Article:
LAURENT HOMEYER INDUSTRY ADVISOR, RETAIL AND HOSPITALITY Workday
IT’S HARD TO THINK OF A YEAR, IN RECENT HISTORY, WHEN SHOPPING PATTERNS CHANGED AS DRASTICALLY AS THEY DID IN 2020. IN FACT, A RECENT REPORT FROM ACCENTURE REVEALS THAT, AS A RESULT OF THE PANDEMIC, THE RISE IN ONLINE SHOPPING ALONE HAS LED TO 10 YEARS WORTH OF GROWTH IN E-COMMERCE IN A MATTER OF MONTHS. AS WE ENTER A SECOND WAVE OF COVID-19 IN THE UK, THERE’S NO DOUBT THAT THE PACE OF CHANGE IN RETAIL WILL NOT SLOW DOWN AND THAT RETAILERS WILL NEED TO CONTINUE TO ADAPT SWIFTLY TO SURVIVE THE NEXT SIX MONTHS. For the retailers who find themselves in a position of having to make big changes now, there’s inspiration to be taken from those that are already thriving. Retailers who are doing well are the ones that embraced agility head-on such as Ocado and Tesco — recognising early on during the pandemic that they needed to do more than just respond rapidly to changing consumer patterns and new social distancing measures. These retailers are continuously redefining their operations to become more proactive, rather than reactive, and are using data to their advantage. A new normal for retailers To look forward, retailers need to look back. When a UK-wide lockdown hit consumers back in March, the rush to stockpile items resulted in a record month for grocery stores. While this was good news on paper, it presented unprecedented challenges. Retailers had to deal with product shortages, supply chain issues and had to prepare staff to follow new health measures. At the same time, the rapid growth of online grocers like Ocado - which has now overtaken Tesco as the UK’s most valuable retailer - made traditional supermarkets realise they needed to turbo- charge their plans for digital transformation and quickly invest in e-commerce and click-and-collect solutions. What they needed were new platforms for their changing consumers, and better data to manage their supply chains. Grocers quickly learnt that agility in digital transformation, and data, was the key to success in the new normal. While many supermarkets started thriving in lockdown, other non-essential retail businesses were lower down on the learning curve. When these retailers reopened their doors, after several months of lockdown, they found that customers had new priorities. Retailers such as department stores and clothing shops were faced with consumers who are still wary of going outside and had new spending habits. Yet, they had to find a way to recover from months of lost revenue. Again, many of these retailers learnt that online shopping and within that digital transformation provided a way forward. This was proven by online-born brands such as Farfetch and Zalando both growing, instead of declining over the last six months. Looking back it quickly becomes clear that the retailers that have been successful, and will likely continue to grow, are those that championed digital transformation efforts. But more importantly, the successful retailers did not just transform themselves digitally, they did so with their consumers changing behaviours in mind. And, critically, they had the ability to take action quickly to meet demands — they had agility built in.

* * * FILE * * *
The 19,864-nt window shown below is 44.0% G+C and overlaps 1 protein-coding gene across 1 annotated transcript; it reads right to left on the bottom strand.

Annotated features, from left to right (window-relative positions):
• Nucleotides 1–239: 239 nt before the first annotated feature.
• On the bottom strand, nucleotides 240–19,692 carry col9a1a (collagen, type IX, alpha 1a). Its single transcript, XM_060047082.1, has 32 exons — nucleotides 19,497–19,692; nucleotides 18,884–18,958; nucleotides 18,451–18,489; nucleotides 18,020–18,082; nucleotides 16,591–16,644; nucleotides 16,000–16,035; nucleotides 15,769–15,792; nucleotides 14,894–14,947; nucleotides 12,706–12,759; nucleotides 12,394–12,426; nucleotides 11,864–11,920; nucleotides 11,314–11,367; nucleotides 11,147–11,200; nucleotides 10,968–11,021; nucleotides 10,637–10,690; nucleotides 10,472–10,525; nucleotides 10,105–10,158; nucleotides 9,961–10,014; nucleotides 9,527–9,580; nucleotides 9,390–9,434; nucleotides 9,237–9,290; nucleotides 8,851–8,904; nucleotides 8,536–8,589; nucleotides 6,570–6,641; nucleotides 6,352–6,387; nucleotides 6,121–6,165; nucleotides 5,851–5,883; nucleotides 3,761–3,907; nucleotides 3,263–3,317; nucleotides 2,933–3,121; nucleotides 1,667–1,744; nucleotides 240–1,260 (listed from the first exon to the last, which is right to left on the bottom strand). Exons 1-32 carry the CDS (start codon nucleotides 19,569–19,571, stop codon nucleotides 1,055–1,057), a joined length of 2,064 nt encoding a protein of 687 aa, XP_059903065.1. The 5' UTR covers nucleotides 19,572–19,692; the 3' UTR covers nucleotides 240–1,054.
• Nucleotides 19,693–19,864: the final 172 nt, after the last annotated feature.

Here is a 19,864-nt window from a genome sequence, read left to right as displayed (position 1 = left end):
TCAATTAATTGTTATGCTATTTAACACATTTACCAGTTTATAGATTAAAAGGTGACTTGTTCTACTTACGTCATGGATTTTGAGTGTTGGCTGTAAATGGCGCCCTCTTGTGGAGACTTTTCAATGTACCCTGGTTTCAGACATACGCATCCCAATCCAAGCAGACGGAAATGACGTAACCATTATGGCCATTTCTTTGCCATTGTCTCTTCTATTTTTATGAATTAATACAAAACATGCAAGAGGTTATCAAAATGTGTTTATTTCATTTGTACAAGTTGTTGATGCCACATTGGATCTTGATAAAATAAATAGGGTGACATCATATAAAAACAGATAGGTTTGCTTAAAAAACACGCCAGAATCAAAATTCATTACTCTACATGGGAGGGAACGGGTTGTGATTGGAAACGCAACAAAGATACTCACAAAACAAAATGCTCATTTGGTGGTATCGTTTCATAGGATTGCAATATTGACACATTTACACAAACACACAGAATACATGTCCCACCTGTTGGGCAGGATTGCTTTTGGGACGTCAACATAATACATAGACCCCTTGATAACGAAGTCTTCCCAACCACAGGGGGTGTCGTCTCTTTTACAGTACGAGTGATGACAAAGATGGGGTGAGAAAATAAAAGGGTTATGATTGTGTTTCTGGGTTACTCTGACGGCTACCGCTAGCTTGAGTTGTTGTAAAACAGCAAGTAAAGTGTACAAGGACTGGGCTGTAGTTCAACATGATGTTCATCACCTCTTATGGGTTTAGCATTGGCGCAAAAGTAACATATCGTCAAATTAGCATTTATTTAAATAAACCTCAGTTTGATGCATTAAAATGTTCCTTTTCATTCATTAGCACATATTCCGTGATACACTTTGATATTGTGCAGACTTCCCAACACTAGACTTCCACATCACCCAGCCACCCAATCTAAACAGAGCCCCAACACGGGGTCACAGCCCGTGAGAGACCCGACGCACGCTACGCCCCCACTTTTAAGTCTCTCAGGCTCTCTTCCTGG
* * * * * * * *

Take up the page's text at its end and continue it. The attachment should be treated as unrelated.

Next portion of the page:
The barriers to agility in retail Agility has never been more crucial in retail than at this moment. A Workday study on organisational agility showed that top- performing companies were ten times more likely to react quickly to market shifts. These companies found agility by establishing some key processes such as continuous planning as well as data-driven and empowered decision making. The same study surveyed retail leaders to identify the key pain points that exist within the sector. Only 58% of retail leaders surveyed felt they had the ability to quickly re-allocate employees when their skills were needed elsewhere – a much lower number compared to other industries. Furthermore, only 29% of retail leaders said their employees had full access to the data they needed to make faster decisions. If a store manager doesn't have easy visibility of their employee’s own time sheets, the capacity across the business, or consumer spending, how can they decide who to allocate or where to prioritise resources following an overnight change in lockdown measures? Only by shifting their approach to focus on data analytics, agility within their organisation, and a continuous approach to planning will retailers be able to adapt quickly to protect their staff, customers and bottomline. Jill Standish, senior managing director of Accenture’s global retail consulting practice, summarised very well what retailers need in order to become agile in a recent podcast: “Be really fast with your decision making, use as much information as you can, and leverage tools and capabilities that you’ve never had before, so you’re not doing it alone”. In other words, retailers need more fast, data-driven decision making. One of our retail customers, for example, was able to use intelligent automation to provide multiple pictures of their budget based on different assumptions about what lies ahead. With the right data in their hands, they were able to get quick answers to the questions that mattered to their business — ‘what if half of our shops have to close? What if a third of our frontline workers get sick?’ Having access to data across all aspects of the organisation is a game-changer when it comes to driving agility. It’s why John Lewis Partnership decided to accelerate rolling out a unified cloud system across both HR and payroll that provided it with the ability to reduce its operational workload. Reducing the workload has helped John Lewis to allocate the right staff to continue to feed the nation, via Waitrose, while also ensuring that employee engagement across all staff components remains high. As we enter a second wave of COVID-19, the investment John Lewis has made will be fundamental in ensuring it stays ahead of the curve as new lockdown measures are put in place. With all retailers still recovering, being quick to adapt in case a second full lockdown hits can be what separates those that survive 2020 from those that don’t. Building a strong foundation for an agile future